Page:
Het idee van een wraakzuchtige en wrede moederfiguur komt uit de mythologie in de vorm van de verdorven godin Nemesis. Andere bekende voorbeelden zijn:
– Joan Crawford (Faye Dunaway) in ‘Mommie Dearest’ (1981)
– Margaret White (Piper Laurie) in ‘Carrie’ (1976)
– Livia Soprano (Nancy Marchand) in ‘The Sopranos’ (1999-2007)
– Mary (Mo’Nique) in ‘Precious’ (2009)
– Ma Jarrett (Margaret Wycherly) in ‘White Heat’ (1949)
– Janine ‘Smurf’ Cody (Jacki Weaver) in ‘Animal Kingdom’ (2010)
– En ook al is ze dood in de film, Norma Bates in ‘Psycho’ (1960)

De ‘Queen Mother’ in ‘Aliens’: de wrede moeder in ware monsterlijke vorm…

In het volgende en laatste deel van de serie – ‘de mindset’ – bespreken we wat er komt kijken bij het mentale proces van scenarioschrijven.

The James Bond Films Rated From Worst To Best (Top 10)

In anticipation of SPECTRE, editor Jeppe Kleyngeld lists his favourite things about the James Bond series in 12 unique features. Enjoy!

Continuation of:

The James Bond Films Rated From Worst To Best (24-11)
The James Bond Films Rated From Worst To Best (24-11)

10. Never Say Never Again (1983)
Director: Irvin Kershner
Written by: Jack Whittingham (story), Kevin McClory (story), Ian Flemming (story), Lorenzo Semple Jr. (screenplay)
Cast: Sean Connery (James Bond), Kim Basinger (Domino Petachi), Klaus Maria Brandauer (Maximilian Largo), Barbara Carrera (Fatima Blush), Max von Sydow (Ernst Stavro Blofeld)

Never Say Never Again 1

Bond goes to a health centre to eliminate his ’free radicals’ on orders of the new M (played by Edward Fox). Here he stumbles on a SPECTRE plot. The evildoers manage to steal two nuclear weapons and demand money from the Western governments to return them. This only unofficial Bond film (not produced by EON Productions that owns the series) was basically made because of remake rights owned by screenwriter Kevin McClory relating to THUNDERBALL. The title of the movie is allegedly based on what Connery told his wife about playing Bond again. At the time this movie came out, the official Bond movie OCTOPUSSY was also released starring Connery’s friend Roger Moore. The films did equally well at the box office. So how is this unofficial part? Pretty good actually. It takes getting used to all these unknown actors playing familiar characters, but Connery is great as always in the lead role. The supporting cast is also a major plus; a terrific Bond girl (Kim Basinger), villain (Klaus Maria Brandauer) and – pretty rare in the Bond series – a femme fatale, wonderfully played by Barbara Carrera. NEVER SAY NEVER AGAIN basically has everything you could ask of a Bond movie: the perfect location (Bahamas’), pretty girls, naughty villains, dangerous creatures (sharks) and plenty of humour and suspense. Therefore too bad Connery’s final word is ‘Never’ as he winks to the audience.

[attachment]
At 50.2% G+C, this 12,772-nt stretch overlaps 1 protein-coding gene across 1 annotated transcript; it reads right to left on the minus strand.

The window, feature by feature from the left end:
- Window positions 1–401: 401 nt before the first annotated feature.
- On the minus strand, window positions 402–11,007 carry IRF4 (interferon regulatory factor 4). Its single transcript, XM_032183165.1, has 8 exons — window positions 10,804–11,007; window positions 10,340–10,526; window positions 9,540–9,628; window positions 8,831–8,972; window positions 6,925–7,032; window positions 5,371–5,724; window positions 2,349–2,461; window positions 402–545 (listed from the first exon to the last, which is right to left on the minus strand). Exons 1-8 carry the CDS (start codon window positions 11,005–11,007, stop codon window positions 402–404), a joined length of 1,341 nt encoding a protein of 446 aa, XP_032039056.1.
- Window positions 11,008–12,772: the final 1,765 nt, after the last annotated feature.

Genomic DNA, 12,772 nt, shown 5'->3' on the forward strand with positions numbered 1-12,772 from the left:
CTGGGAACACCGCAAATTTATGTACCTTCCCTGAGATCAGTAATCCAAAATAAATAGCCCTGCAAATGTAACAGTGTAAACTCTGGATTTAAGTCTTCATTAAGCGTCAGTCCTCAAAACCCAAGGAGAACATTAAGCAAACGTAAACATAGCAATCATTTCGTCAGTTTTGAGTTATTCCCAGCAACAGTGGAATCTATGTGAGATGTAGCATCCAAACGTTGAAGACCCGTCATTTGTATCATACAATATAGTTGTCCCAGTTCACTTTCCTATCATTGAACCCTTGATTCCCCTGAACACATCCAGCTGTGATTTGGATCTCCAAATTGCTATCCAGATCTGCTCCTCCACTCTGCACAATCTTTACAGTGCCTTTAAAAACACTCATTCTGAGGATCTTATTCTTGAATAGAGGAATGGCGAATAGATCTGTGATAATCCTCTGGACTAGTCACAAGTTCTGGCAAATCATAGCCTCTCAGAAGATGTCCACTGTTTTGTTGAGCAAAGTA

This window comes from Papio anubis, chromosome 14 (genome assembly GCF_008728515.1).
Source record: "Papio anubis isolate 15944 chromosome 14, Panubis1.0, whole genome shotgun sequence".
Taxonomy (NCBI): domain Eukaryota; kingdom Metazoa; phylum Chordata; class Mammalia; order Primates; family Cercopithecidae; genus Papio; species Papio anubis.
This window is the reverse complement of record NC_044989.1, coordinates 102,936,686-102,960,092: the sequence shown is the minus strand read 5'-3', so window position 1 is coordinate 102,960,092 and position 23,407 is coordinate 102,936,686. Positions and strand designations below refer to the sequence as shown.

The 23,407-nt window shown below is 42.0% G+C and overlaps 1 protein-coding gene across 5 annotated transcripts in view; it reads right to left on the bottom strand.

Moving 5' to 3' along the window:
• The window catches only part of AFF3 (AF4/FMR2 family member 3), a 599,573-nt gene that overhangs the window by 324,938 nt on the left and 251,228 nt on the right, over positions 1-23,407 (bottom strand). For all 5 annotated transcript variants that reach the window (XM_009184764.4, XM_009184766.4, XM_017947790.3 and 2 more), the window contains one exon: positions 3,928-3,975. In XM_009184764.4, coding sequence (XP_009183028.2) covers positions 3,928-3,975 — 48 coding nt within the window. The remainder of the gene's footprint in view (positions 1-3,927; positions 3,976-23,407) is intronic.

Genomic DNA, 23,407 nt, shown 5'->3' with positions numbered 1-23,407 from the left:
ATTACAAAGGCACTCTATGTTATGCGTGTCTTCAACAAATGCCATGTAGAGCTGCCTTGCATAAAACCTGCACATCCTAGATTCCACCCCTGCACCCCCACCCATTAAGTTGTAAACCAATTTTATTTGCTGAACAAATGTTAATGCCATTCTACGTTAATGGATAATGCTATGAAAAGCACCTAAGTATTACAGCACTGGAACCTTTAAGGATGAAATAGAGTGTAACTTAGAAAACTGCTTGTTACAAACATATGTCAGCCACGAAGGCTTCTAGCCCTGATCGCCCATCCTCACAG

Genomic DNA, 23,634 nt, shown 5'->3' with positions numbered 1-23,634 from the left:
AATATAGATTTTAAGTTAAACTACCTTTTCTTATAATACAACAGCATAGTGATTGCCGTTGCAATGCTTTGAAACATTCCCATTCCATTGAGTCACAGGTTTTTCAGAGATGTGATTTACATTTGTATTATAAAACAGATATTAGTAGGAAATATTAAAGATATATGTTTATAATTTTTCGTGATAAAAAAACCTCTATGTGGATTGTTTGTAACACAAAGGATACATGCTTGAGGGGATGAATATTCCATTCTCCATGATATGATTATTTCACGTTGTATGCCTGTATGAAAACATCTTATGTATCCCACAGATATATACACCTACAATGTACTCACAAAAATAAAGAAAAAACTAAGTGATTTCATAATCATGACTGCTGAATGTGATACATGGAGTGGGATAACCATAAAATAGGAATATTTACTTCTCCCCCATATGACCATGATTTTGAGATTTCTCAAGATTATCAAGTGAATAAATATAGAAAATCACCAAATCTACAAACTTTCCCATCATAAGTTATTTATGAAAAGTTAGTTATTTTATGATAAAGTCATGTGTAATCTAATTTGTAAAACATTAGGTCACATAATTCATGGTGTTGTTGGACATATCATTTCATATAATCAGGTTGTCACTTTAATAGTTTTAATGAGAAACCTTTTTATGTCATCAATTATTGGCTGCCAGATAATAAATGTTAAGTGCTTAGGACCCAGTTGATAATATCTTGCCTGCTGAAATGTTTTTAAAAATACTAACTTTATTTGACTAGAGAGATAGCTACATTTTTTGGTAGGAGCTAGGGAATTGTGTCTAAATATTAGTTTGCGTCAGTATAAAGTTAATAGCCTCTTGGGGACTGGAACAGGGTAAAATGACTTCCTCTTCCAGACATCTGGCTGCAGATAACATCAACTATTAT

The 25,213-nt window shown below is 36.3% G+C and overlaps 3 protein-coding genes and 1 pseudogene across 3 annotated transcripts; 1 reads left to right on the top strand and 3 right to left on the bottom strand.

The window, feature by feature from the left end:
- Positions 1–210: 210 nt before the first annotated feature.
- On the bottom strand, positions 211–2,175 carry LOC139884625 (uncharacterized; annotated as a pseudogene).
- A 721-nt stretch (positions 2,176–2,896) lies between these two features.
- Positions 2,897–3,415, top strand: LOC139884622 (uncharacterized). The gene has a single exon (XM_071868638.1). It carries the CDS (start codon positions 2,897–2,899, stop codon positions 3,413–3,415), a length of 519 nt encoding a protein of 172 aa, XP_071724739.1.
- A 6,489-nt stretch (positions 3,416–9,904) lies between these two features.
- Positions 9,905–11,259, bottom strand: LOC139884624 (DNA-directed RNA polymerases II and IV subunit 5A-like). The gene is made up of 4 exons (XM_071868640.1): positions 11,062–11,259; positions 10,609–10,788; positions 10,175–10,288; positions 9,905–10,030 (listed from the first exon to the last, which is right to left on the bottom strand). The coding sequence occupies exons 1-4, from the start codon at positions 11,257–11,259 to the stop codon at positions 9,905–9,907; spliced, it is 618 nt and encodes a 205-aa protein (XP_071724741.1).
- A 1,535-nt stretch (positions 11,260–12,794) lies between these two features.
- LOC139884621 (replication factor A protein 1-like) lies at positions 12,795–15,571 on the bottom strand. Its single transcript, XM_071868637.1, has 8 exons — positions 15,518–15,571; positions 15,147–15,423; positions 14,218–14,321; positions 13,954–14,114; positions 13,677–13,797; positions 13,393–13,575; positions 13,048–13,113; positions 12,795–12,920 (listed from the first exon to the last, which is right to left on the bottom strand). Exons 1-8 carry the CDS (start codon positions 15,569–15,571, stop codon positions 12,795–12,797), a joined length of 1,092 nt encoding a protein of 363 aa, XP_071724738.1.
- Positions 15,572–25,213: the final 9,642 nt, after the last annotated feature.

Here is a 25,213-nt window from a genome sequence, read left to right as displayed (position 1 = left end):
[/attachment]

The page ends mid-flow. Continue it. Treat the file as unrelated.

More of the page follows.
Best moment: Bond and villain Largo play a modern computerized version of Risk called ‘world domination’. Whenever you lose, the controls give you electric shocks.

9. Skyfall (2012)
Director: Sam Mendes
Written by: Neal Purvis (written by), Robert Wade (written by), John Logan (written by)
Cast: Daniel Craig (James Bond), Judi Dench (M), Javier Bardem (Silva), Ralph Fiennes (Gareth Mallory), Naomie Harris (Eve)

Skyfall 1

Bond’s 50 anniversary movie is a real blast. Audiences loved it and SKYFALL became the highest-grossing film in the Bond series. This time our favourite spy is going after a cyber-terrorist who is keen on discrediting M for something she did in the past. Much of the movie appropriately takes place in London, where MI6’s headquarter is located. The film sees the return of two recurring characters to the series after an absence of two films: Q, played by Ben Whishaw, and Eve Moneypenny, played by Naomie Harris. SKYFALL is the first Bond movie to show us more of the origin of the James Bond character, as he returns to his parents’ home in Scotland for a final showdown with bad guy Silva (Javier Bardem). Judi Dench has more screen time in this film alone than Desmond Llewelyn had in his 17 films as Q, making her portrayal of M the most common character in the series after Bond himself.

Best moment: Bond meeting the new Q at MI6’s headquarters, a very young computer Wizard. ‘You still have spots’, Bond sneers. Then Q hands him his equipment: a gun and a radio. ‘Not exactly Christmas is it?’, remarks 007. Q: ‘What were you expecting: an exploding pen? We don’t really go for that anymore. Please return the equipment in one piece.’ Brave new world.

8. Dr. No (1962)
Terence Young
Written by: Richard Maibaum (screenplay), Johanna Harwood (screenplay), Berkely Mather (screenplay), Ian Flemming (novel)
Cast: Sean Connery (James Bond), Ursula Andress (Honey Rider), Joseph Wiseman (Dr. No), Jack Lord (Felix Leiter), Bernard Lee (M)

Dr. No 1